derailment woes

Discussion in 'FAQs' started by Cactus, Jan 14, 2002.

  1. Cactus

    Cactus Member

    OK sports fans, here's my problem (or at least the top one of many).

    I work in N-scale, but am posting here because it's a technical question (I think).

    I built my layout using PECO turnouts (their MEDIUM #6, code 80), about half insulfrog and half electrofrog. Things went swell until this holiday season, when various family members collectively supplied me with enough cash to buy some rolling stock. So, I'm the proud owner of a half-dozen new Microtrains cars. All should be right with the world…. high quality turnouts and high quality rolling stock.

    But… half of the cars derail on half of the turnouts most of the time. This is not the case for my Atlas cars (their new 55-ton gondolas with their new couplers).

    The situation arises when a train approaches the turnout from it's throat (I don't know the right word, the base of the Y. If the turnout is thrown so that the train continues on the straight path, then there's no problem. But if the turnout is thrown so the train follows the curve of the turnout, then the cars in question derail.

    This is irrespective of track that follows or precedes the turnout, straight or curved, though you might want to know that the tightest curve bordering any turnout is 19" radius. The leading wheel of the car derails within the frog of the turnout, the leading truck doesn't turn far enough to track the curved path. They try to continue the straight path, ride over the lip of the frog and drop down onto the ties past the frog.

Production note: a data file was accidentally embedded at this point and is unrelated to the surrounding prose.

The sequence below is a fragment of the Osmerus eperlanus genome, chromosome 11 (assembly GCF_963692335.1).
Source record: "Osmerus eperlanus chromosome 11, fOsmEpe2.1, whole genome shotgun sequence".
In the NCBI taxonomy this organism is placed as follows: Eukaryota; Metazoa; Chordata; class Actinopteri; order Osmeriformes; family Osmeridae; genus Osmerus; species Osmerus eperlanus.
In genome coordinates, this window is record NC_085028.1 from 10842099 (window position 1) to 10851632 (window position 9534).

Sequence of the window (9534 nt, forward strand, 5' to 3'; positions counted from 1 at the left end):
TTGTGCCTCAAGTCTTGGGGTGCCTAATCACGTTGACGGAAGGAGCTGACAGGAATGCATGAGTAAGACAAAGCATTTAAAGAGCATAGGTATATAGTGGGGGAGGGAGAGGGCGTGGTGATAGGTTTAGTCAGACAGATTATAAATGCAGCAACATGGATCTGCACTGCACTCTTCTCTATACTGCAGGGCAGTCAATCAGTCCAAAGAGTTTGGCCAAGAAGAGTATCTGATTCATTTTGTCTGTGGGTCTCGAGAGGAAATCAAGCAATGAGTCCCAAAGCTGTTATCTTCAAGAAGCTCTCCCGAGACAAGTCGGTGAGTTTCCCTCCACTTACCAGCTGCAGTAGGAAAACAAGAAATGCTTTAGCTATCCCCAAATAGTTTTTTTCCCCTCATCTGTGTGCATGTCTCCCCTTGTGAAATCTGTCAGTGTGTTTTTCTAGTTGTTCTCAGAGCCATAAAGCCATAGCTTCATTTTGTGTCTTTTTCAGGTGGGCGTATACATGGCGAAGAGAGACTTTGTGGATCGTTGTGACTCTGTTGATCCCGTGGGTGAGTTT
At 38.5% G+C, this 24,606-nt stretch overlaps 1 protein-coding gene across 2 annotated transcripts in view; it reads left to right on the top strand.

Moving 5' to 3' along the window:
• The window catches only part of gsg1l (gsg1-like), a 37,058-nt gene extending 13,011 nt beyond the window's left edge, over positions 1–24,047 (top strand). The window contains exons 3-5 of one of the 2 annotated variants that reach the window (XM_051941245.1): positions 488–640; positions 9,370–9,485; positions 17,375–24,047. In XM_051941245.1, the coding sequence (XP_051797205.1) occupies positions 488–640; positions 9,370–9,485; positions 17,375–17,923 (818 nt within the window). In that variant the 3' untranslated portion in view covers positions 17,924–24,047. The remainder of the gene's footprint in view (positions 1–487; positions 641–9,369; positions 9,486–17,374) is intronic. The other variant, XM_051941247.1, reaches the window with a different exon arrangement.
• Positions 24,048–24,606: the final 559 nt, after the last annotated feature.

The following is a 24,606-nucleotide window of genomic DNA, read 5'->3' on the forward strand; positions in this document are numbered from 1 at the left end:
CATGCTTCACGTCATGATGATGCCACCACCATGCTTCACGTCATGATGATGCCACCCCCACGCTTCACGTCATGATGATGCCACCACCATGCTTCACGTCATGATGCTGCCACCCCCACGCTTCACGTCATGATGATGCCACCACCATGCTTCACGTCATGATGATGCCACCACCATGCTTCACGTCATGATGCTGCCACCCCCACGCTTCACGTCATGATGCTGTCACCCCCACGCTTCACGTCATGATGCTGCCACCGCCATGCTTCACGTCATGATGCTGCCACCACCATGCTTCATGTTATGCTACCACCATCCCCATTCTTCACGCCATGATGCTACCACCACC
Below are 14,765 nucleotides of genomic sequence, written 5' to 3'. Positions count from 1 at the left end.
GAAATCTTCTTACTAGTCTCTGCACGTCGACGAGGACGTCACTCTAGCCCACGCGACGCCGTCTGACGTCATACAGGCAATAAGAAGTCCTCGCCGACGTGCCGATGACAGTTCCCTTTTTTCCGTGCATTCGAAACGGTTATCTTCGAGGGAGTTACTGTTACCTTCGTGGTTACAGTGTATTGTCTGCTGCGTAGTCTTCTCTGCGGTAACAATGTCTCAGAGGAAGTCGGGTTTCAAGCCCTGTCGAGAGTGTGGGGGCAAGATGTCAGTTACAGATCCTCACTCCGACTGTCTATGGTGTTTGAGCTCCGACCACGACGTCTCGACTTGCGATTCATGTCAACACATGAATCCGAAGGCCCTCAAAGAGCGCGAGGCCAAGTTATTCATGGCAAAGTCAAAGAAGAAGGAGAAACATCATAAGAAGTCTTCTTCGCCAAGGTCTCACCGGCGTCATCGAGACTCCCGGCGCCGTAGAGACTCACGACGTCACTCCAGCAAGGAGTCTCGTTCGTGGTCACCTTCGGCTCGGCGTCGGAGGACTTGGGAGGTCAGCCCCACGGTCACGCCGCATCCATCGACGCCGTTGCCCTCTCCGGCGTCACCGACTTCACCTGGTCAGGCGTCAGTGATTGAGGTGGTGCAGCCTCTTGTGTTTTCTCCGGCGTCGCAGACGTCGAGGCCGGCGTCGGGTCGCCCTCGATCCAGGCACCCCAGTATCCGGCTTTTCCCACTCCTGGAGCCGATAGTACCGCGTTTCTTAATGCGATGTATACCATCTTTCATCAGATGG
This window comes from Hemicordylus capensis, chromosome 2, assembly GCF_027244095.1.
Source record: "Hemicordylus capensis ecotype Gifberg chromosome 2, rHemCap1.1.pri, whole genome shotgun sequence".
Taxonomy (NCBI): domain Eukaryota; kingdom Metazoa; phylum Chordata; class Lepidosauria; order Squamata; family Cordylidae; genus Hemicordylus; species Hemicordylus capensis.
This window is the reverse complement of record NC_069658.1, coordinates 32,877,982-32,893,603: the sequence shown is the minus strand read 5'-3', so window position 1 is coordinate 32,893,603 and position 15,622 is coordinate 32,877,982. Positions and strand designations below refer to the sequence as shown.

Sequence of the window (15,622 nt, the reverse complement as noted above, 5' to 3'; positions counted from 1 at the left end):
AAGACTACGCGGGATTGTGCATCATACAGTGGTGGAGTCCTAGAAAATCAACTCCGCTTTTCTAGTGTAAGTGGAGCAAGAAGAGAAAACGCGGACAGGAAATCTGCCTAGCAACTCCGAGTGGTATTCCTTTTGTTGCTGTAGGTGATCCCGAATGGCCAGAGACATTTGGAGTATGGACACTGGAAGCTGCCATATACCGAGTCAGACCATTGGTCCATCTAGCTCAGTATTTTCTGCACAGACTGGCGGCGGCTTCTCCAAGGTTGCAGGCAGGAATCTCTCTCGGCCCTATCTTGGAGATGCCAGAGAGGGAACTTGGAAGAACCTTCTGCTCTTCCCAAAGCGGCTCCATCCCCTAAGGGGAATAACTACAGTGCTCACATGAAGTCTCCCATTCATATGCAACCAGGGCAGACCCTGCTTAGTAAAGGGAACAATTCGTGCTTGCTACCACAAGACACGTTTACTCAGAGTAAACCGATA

1. the problem is much worse with electrofrog turnouts than insulfrog ones.
    2. the turnouts are brand new, they are not nailed or deformed in any way. I glued them down.
    3. the derailment occurs within the turnout, not at any railjoint or rail that isn't part of the PECO turnout.
    4. the cars are all brand new, not mishandled in any way. They derailed right out of the box.
    5. half of the cars don't ever experience this problem
    6. the trucks on the offending cars appear to work freely when not on the rails; i.e., they don't appear to bind or anything.

    Has anyone encountered something like this? I suppose I'll have to replace the trucks, but I'd like some advice before I go to the expense -- new trucks came on the cars, after all. I bought Microtrains cars and PECO turnouts because I was looking for the best.

  2. billk

    billk Active Member

    My first thought - check the gauge of both the switches and of the wheels.
    Bill K
  3. roryglasgow

    roryglasgow Active Member

    Cactus Bill,

    I've had a similar problem with one engine going over some of my Atlas turnouts. My solution was the bend the tip of the point rail a little bit so that it fit more snugly into the notch in the rail. It may be that the flanges on the MT cars are thinner and are wedging themselves into the space between the point rail and the "straight-away" rail...

  4. Cactus

    Cactus Member

    Billk -- you're right.

    I don't have the proper gauge to measure it, but the offending Microtrains wheels have their flanges set visibly further apart than on those trucks that track dependably through the turnouts. It's as if the axles are a smidge too long.